Op/Ed

Editorial: Town meeting is more than just budgets

By all measures, Vermonters should turn out in record numbers this Town Meeting Day, March 3. That’s because declining student enrollment throughout much of the state has forced schools to curb spending while taxes are up; it’s because routine costs on grand lists that aren’t growing fast enough mean higher taxes for many; and it’s also because towns are facing school consolidation choices that pose significant changes in the meaning of community.
These aren’t issues that are necessarily dire and foreboding, but rather ones that are of utmost importance to each town’s future.
There are also hopeful developments. Outdoor trails and recreational opportunities abound and there’s a growing understanding that such in-town recreational opportunities are valuable assets waiting to be tapped. Consolidation of schools and town services might be viewed as opportunity, rather than as a loss. Other communities that feel strongly about keeping their town schools intact, should use Town Meeting to jump-start the conversation that will stimulate that possibility.
Ideas about how to grow our local economies — perhaps through changes in local zoning that allows for denser housing in some zones and other measures that could possibly lower housing costs, or other ways to attract new jobs — might gain purchase and spark innovative ideas and action on a community-by-community basis. The arts continue to be a driving force in thriving towns, and attracting tourism in more of our towns should be embraced as a way to strengthen retail, dining, lodging and entertainment — all part of what adds value to our already high quality of life.
These topics won’t be part of the item-by-item review in the town budget, but they serve as the backdrop of bigger questions about the viability of our small towns. Call it the vision thing, and find time to bring it up.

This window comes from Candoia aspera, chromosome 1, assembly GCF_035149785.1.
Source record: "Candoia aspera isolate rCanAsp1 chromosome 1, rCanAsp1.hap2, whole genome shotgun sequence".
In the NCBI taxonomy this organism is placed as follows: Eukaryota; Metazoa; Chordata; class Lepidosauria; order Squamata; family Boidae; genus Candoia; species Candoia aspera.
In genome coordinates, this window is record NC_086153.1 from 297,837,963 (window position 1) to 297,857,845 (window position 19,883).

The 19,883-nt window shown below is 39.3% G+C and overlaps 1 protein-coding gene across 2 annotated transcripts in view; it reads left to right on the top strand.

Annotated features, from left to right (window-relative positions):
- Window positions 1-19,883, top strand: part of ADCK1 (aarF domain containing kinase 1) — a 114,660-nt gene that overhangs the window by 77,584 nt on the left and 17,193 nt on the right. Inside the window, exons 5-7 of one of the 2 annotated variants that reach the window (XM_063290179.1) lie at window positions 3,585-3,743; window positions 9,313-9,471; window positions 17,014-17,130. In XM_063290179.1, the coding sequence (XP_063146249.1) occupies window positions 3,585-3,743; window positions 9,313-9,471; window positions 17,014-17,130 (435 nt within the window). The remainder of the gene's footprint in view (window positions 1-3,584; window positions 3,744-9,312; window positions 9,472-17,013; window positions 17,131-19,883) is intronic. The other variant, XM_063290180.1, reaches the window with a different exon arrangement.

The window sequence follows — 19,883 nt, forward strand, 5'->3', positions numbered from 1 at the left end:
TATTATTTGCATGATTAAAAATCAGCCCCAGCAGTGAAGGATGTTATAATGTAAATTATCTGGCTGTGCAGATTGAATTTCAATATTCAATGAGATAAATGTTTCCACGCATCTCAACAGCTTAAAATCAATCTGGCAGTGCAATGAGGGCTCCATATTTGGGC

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In deciding to place two non-binding questions on the ballot in Cornwall referring to proposed changes to the Addison Central School District’s articles of agreement, selectboard Chairman Ben Marks had the right approach: “… If people want to have a public debate about this, that’s what town meeting is for… My bias in general is for more open discussion, involvement and debate — and it doesn’t mean I’m always going to agree with the substantive positions. If you’re a town that has a public voice on behalf of your citizens, you should know what your citizens think about issues of public moment and be prepared to discuss them.”
That’s an attitude that uses town meeting not only to discuss the day-to-day operations of town and school government, and confront the important issues of our times, but also to imagine new ways to make our communities more vibrant.
Residents should surely know they can’t wait for state government or the private market to come save the day. If Vermont’s small rural towns are going to survive, and some thrive, it will be because savvy residents put in the effort to create something special enough to draw new residents who will build homes, attend schools and settle in.
The towns that foster such conversations will likely be those places that realize gains in the years ahead, simply because having an optimistic vision is more appealing than having none. That alone is reason enough to attend town meeting and add your voice to the conversation.
Angelo Lynn

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